Wednesday, February 10, 2010

Ride the Bus During Black History Month

By Ken Harvey, Community Transit
The things we enjoy should never be taken for granted. Some price was paid; some work was done to make it available. It’s always good to remember that.

Last week marked a quiet anniversary of an important milestone in public transportation. It was a memorial for those of us who try not to take our bus rides for granted.

Every weekday thousands of people in Snohomish County and around the Puget Sound get on or off a bus. Until recently, I was one of them and loved it. Now I have to drive because of where I live.

I recall what it was like to be a bus, train and ferry commuter. I got to enjoy the luxury of letting someone else deal with the traffic until I got off. Most of the time there was a seat for me.

But I also remember growing up in the Mississippi of the 1960s. It was a different America then. And being able to step onboard and sit wherever I chose on a bus (or any other mode of public transportation) was something I couldn’t always count on or feel safe doing. So, the simple act of confidently stepping onboard a Community Transit bus in 2010 is something to appreciate.

February is Black History Month. It is a gentle reminder that our great transit system is an example where the promise of America is real today for so many of us. It’s a place where we can all ride and smile, with dignity, without apprehension, without fear.

You may recall it was 55 years ago that a diminutive 42-year-old black seamstress, named Rosa Parks, boarded a bus, sat down on the first row of the “Colored Section” (five rows back from the front door) and then refused to give up her bus seat to a white rider who wanted her seat. The refusal landed Mrs. Parks in jail.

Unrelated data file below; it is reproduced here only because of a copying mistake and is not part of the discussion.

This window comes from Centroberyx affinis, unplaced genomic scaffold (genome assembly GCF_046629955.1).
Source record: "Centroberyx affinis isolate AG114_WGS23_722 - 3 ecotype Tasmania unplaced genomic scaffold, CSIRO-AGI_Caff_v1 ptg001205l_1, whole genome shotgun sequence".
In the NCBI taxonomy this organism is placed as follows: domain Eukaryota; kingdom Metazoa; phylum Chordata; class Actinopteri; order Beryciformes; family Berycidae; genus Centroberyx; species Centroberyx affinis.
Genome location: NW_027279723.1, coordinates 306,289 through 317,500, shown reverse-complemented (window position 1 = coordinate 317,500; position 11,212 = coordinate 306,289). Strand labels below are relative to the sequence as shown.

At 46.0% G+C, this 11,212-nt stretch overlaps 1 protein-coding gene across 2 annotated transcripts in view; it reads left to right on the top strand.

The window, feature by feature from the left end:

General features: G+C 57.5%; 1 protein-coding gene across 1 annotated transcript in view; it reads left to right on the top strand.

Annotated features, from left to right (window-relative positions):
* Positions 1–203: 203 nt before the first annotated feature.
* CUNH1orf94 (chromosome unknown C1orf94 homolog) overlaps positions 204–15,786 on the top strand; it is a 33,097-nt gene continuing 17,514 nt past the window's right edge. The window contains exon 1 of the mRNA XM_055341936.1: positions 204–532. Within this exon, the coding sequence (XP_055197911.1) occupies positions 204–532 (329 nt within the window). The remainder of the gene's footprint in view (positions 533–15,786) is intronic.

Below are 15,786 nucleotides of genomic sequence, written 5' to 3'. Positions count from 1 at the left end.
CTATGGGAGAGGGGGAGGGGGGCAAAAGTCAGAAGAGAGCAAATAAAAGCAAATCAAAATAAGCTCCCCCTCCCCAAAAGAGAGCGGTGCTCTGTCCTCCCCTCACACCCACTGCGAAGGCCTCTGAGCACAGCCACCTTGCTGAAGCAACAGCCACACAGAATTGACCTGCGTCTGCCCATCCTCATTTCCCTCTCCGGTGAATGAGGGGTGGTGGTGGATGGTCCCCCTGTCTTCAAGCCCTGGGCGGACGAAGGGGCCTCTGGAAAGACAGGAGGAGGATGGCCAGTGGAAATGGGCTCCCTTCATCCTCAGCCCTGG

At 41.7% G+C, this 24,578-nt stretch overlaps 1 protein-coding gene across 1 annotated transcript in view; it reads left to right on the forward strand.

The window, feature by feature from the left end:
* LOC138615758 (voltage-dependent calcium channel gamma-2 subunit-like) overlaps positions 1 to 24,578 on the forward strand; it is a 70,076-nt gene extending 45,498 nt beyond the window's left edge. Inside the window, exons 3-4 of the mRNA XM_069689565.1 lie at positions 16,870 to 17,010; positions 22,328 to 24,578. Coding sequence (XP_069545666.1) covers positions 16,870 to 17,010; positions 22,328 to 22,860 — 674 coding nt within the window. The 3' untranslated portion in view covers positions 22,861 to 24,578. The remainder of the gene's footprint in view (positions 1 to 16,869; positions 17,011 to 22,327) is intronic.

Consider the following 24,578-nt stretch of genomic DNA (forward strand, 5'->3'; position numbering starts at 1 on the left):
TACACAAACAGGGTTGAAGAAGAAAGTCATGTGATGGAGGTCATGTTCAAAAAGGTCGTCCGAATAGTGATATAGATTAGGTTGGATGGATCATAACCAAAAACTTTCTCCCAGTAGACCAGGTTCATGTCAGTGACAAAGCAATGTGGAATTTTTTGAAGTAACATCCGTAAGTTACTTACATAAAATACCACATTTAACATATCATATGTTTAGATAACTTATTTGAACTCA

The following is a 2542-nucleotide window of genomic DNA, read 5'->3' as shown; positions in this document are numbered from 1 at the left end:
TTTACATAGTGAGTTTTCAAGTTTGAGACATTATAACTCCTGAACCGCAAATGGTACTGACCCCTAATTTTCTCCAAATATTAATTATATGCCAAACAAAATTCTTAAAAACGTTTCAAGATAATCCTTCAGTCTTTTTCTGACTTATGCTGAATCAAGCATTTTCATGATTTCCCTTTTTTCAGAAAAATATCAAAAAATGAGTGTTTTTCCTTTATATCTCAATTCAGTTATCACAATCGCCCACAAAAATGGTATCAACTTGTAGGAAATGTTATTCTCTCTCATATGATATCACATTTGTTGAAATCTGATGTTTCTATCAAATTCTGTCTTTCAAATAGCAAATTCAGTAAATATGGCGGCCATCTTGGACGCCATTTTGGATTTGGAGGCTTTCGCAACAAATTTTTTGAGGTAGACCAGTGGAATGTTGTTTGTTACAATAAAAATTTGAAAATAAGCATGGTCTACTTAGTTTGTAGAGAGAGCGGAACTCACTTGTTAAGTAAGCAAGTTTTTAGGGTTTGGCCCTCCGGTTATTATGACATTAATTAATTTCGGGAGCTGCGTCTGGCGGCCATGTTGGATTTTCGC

She insisted later that she did not plan her fateful act: "I did not get on the bus to get arrested," she said. "All I was trying to do was get home after a hard day’s work."
The bus driver who called the police was the same one who had put her off a bus 12 years earlier for refusing to get off and reboard through the back door reserved for “colored” riders.
Her simple act of defiance led to a successful civil rights boycott of the transit system in Montgomery, Alabama, and became the launching point for a young Montgomery pastor named Martin Luther King, Jr. Those ripples spread and touched every corner of our nation, society and thinking.

Today, I know I can step onboard a Community Transit bus and find my seat in peace and dignity. I am welcomed onboard and not barred entry because of race or color, age or nationality, ability to walk or need for wheelchair or other mobility device. I know that I will be greeted by a friendly coach operator and may choose any seat and be surrounded by all kinds of people. And that if I give up my seat, it will be because I believe gentlemen should do so and senior riders should be shown additional respect.

Caring, friendly, “smile and ride” service should never to be taken for granted. Nor those invisible transit staff and managers who work behind the scenes to put that caring service into place and keep it going.

Please join me in riding the bus this month and being grateful.

1 comment:

  1. Ken Harvey sez: Nor those invisible transit staff and managers who work behind the scenes to put that caring service into place and keep it going.

    You seem to be implying that if it weren't for management, the drivers may not be as caring and may not provide "caring service," without your omnipotent alleged leadership.

    Remember: For you to continue in your job you need DRIVERS AND RIDERS. You're all in it together -- but your choice of words suggest you believe management and behind-the-scenes staff keep it all together. No! You're only one part of the equation.